As we face the tragic record losses of our nation’s beehives, awareness of how to provide habitat for the 378 plus bee species native to Massachusetts has grown in significance. High numbers of native bees were once the norm and we must protect them, their environment and their means of a making a living.
In his one and a half hour talk, Tom reveals the basic needs of these most efficient pollinating insects and addresses the causes of this crisis and what actions we must take. Tom zooms in on bee families, bee behaviors, bee-scaping practices and essential resources for creating the healthy spaces wild pollinators deserve and must have in order to survive.
5 December 2015 — “Lydia Maria Child & Anti-Slavery Work in Northampton”
Historic Northampton, 46 Bridge Street, Northampton, 2 p.m.
Patricia Holland will speak on abolitionist Lydia Maria Child
who lived in Northampton from 1838 to 1841. Lydia Maria Child (1802-1880) was one of nineteenth-century America’s most popular writers and a thoroughly committed abolitionist.
Her literary career began with the publication of her 1824 novel Hobomok, A Tale of Early Times, which portrayed an interracial marriage between a white American woman and a Native American Indian man. In 1826, she founded the popular children’s magazine, the Juvenile Miscellany. Her 1829 book The Frugal Housewife (later renamed The American Frugal Housewife) was the first American domestic advice book to offer advice for average households aiming to make ends meet.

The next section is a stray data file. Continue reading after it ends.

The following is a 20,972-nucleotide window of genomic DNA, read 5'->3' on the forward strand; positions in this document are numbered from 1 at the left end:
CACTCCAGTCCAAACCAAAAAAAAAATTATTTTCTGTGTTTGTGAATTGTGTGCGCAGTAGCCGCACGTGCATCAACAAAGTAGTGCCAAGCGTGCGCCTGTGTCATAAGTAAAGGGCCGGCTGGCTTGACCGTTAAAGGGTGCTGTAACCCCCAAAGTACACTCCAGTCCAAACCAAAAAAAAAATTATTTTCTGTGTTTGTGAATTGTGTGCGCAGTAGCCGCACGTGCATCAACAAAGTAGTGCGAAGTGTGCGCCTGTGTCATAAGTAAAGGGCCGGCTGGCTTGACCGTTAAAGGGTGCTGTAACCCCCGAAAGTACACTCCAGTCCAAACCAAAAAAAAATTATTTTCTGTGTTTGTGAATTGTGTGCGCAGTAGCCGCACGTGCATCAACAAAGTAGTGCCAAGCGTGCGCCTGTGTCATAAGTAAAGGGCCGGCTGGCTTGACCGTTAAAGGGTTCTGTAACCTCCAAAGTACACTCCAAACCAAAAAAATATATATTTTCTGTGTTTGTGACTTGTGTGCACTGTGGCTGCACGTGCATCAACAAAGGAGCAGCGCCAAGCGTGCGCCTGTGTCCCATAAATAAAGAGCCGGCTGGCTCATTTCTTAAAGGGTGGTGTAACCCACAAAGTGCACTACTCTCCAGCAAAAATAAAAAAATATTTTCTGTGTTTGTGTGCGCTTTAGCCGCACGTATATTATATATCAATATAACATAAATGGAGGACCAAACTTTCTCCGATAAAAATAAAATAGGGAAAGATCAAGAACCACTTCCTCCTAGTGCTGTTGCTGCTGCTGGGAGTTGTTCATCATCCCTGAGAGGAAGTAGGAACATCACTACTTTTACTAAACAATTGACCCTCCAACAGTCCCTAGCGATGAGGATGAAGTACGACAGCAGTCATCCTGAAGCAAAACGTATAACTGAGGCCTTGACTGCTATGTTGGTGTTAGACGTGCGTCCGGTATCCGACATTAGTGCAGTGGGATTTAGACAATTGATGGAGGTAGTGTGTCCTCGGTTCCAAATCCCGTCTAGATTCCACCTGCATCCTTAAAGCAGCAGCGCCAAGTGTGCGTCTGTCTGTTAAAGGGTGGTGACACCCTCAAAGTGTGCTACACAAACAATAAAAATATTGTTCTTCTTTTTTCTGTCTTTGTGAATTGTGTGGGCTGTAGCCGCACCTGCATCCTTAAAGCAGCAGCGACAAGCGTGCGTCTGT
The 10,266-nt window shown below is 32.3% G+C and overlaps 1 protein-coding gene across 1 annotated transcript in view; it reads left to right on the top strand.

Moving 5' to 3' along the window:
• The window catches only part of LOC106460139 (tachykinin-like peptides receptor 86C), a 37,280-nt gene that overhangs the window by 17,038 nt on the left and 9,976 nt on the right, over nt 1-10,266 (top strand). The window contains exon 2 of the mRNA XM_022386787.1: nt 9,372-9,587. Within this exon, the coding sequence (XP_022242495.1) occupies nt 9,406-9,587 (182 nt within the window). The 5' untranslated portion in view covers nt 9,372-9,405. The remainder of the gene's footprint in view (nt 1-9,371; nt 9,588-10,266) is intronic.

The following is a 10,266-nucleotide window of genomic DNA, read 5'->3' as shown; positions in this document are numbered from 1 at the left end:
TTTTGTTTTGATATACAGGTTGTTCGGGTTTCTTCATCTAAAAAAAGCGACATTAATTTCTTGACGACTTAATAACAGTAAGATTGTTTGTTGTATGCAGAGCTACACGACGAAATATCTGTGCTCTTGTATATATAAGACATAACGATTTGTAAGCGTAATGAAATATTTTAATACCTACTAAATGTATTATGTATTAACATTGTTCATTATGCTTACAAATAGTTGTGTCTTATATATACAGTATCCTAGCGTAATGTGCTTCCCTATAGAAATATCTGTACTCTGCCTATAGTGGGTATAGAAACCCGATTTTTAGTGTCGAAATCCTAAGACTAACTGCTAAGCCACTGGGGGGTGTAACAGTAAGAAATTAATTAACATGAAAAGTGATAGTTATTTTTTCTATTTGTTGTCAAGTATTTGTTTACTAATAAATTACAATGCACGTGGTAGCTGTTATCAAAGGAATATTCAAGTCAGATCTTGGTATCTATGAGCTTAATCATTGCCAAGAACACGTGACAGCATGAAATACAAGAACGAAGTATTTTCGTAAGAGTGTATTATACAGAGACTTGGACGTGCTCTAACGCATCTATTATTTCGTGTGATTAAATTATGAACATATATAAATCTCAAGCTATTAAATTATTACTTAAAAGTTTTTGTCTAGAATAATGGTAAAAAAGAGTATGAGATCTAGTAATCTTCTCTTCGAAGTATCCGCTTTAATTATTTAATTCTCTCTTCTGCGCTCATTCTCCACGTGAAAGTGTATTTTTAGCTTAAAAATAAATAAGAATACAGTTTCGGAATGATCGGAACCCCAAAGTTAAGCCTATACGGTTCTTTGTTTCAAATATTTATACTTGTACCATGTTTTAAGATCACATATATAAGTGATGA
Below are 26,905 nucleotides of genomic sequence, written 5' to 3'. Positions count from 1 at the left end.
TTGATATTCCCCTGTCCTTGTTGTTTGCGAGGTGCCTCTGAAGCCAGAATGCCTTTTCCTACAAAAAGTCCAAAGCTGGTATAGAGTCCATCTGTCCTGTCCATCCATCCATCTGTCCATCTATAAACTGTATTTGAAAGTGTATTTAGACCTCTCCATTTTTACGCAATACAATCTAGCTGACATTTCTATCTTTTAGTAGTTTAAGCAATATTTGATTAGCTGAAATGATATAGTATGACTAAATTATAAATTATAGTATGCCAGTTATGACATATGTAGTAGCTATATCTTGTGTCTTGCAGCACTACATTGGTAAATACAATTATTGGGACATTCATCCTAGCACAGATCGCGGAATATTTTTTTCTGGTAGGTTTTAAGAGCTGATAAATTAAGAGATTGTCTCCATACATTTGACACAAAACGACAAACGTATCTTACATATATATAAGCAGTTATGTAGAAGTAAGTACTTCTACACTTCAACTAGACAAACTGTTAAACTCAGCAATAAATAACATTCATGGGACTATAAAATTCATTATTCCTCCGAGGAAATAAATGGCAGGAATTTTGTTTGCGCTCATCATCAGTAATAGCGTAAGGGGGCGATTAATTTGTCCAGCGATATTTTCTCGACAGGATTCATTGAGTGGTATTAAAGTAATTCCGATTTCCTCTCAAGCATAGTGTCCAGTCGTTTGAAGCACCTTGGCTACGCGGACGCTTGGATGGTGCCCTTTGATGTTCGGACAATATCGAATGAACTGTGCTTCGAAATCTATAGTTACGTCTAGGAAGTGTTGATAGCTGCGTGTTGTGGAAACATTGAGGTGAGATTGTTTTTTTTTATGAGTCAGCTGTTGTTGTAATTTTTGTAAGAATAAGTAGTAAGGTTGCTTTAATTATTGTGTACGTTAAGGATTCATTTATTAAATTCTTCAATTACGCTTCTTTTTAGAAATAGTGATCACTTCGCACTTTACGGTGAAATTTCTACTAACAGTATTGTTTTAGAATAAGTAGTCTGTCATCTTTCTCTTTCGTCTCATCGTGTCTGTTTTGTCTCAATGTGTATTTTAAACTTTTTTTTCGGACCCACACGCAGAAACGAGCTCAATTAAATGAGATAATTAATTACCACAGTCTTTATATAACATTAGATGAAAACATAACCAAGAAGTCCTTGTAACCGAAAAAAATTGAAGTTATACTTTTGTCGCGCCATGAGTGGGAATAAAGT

In the 1830s, Child joined the Boston abolition movement and published a wide range of works on the rights of African-Americans, Native American Indians and women including An Appeal in Favor of That Class of Americans Called Africans (1833); The History of the Condition of Women, in Various Ages and Nations (1835); and Evils of Slavery (1836). Despite being a household name in the mid-19th century, Child fell into obscurity in the 20th century.
Patricia G. Holland collected the correspondence of Lydia Maria Child for microform publication in 1980 and edited selected letters of Child for a book published by the University of Massachusetts Press in 1982. Lydia Maria Child biographer Carolyn Karcher attributes access to Child’s correspondence as the basis for full-length scholarly study of the life and work of Lydia Maria Child. Patricia Holland then went on to collect the papers of Elizabeth Cady Stanton and Susan B. Anthony for microfilm publication.
6 December 2015 — Holiday Open House
Keep Homestead Museum, 35 Ely Rd., Monson
HOLIDAY OPEN HOUSE, with Gay Paluch playing holiday music on the piano and Linda Day, violin, for a sing-a-long. Keep Homestead Museum, Sunday, December 6, 35 Ely Rd., Monson, MA. No admission charge. Refreshments served. Information: 413-267-4137